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With the king’s blessing, the Privy Council emerged as an authoritative entity, working outside the constitutional framework to compete with other elite groups for administrative and political power. Quite often it fiercely protected its own interests in the name of safeguarding the monarchy, thereby highlighting the co-dependent nature of the relationship. The lèse-majesté law is a weapon used to undermine the enemies of the throne and those of the Privy Council.

But it is important to recognise that the Privy Council is not monolithic. There are factions within the Privy Council that construct different kinds of relationships with other power nodes outside their own networks. Successive coups have, over the years, strengthened the partnership between the Privy Council and the military. The Privy Council played its part in endorsing past coups, including the most recent ones in 2006 and 2014.

Prem has been referred to as the “chief operator” of the network monarchy. The fact that Prem is an ex-general allowed him to establish a direct link with the military. With him at the head of the Privy Council, its interests and those of the military are, for once, aligned in the protection of royal power and prerogative. Prem, in particular, constructed a complex web of relationships, as part of sanctifying royal power above other institutions within the un-state. In his overt intervention in politics, Prem placed his trusted subordinates in key positions in the bureaucracy and the army; he controlled the defence budget, and dominated national security and foreign policy, and thus the Ministry of Foreign Affairs.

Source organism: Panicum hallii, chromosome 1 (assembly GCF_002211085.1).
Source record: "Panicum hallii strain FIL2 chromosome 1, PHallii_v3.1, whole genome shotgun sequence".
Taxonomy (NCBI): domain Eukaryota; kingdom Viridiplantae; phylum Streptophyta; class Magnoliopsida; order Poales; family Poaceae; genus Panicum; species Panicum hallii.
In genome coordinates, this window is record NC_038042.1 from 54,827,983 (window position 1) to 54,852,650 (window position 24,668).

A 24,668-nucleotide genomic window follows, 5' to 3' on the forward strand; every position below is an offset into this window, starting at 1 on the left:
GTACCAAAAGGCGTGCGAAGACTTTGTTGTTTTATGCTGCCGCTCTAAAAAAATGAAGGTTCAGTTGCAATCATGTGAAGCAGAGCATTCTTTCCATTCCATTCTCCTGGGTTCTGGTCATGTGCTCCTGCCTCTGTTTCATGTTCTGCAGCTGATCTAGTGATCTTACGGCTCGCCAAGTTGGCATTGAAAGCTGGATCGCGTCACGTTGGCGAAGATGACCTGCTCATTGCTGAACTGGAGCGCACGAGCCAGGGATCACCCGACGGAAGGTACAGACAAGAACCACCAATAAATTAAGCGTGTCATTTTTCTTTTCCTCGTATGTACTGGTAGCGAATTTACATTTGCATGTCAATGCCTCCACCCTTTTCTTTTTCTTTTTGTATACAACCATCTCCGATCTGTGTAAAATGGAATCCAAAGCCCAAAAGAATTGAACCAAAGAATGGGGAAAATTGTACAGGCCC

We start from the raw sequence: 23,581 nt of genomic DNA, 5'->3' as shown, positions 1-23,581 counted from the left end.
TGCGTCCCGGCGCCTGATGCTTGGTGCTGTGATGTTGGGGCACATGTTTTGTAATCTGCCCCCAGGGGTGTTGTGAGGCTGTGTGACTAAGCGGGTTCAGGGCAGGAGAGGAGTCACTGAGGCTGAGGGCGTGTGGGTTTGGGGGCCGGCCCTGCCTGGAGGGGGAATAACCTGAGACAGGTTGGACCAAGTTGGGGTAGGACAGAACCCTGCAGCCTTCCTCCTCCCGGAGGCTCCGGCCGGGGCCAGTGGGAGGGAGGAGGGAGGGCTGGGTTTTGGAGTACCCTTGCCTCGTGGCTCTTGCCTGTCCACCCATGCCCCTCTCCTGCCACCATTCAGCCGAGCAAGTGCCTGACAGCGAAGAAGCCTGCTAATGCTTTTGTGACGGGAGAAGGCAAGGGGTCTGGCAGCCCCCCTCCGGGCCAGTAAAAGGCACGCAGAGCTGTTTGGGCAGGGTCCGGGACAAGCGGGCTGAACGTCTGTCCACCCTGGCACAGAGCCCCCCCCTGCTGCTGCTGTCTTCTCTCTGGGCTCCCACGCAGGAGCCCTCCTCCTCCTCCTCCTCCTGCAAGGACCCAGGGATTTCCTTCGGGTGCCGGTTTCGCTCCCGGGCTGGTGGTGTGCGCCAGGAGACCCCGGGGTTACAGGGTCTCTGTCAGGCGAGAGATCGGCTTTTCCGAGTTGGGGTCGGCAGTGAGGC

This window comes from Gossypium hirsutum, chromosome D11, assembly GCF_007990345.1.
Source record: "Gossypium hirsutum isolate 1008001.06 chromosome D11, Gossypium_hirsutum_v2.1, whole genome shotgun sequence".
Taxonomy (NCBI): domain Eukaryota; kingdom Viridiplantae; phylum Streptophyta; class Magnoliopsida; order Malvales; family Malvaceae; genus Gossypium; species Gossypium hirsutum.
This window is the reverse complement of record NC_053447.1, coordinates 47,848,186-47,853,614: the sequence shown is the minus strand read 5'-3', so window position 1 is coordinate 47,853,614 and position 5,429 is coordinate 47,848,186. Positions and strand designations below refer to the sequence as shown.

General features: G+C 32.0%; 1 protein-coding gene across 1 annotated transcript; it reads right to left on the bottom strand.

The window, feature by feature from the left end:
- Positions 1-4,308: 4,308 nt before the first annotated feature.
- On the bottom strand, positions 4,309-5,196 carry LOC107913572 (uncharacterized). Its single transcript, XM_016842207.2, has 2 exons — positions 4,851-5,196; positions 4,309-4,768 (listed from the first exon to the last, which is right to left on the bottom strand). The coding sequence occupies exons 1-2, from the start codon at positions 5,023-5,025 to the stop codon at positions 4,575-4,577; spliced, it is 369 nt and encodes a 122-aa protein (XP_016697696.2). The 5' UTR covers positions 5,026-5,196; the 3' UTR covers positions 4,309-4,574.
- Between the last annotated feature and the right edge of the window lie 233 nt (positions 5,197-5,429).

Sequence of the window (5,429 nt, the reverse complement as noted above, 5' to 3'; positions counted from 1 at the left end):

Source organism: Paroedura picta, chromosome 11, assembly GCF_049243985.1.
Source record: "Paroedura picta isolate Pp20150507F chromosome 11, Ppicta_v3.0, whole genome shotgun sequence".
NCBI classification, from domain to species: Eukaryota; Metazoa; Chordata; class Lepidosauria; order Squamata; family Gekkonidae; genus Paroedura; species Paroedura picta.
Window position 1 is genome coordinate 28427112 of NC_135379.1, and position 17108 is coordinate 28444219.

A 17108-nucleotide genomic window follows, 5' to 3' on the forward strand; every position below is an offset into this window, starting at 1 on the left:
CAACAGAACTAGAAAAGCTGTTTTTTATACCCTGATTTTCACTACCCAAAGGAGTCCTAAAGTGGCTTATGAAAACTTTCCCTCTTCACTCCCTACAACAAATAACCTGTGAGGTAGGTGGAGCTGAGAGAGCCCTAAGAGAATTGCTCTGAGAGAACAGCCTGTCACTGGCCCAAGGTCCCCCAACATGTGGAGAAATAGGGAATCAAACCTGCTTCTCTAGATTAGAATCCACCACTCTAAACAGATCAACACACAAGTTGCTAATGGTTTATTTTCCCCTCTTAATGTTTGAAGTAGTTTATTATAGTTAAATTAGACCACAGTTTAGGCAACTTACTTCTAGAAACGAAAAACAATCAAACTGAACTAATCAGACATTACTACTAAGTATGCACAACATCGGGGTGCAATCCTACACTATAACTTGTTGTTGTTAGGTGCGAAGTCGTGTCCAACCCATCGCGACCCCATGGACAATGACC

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The Privy Council under Prem also had its members seated on boards in major conglomerates including the Bangkok Bank, Charoen Phokphand, the Boonrawd group and the Charoen Siriwatanapakdi business group. For the Privy Council, reaching out to these power nodes is as crucial as allowing them to reach in, thus consolidating a network of interdependence. The Privy Council’s strong ties with the bureaucracy, the military and businesses effectively circumscribe the power and authority of the government of the day. When political leaders, such as Chatichai Choonhavan and Thaksin, wanted to break free from this extra-constitutional network, a coup was staged to counter their perceived defiance.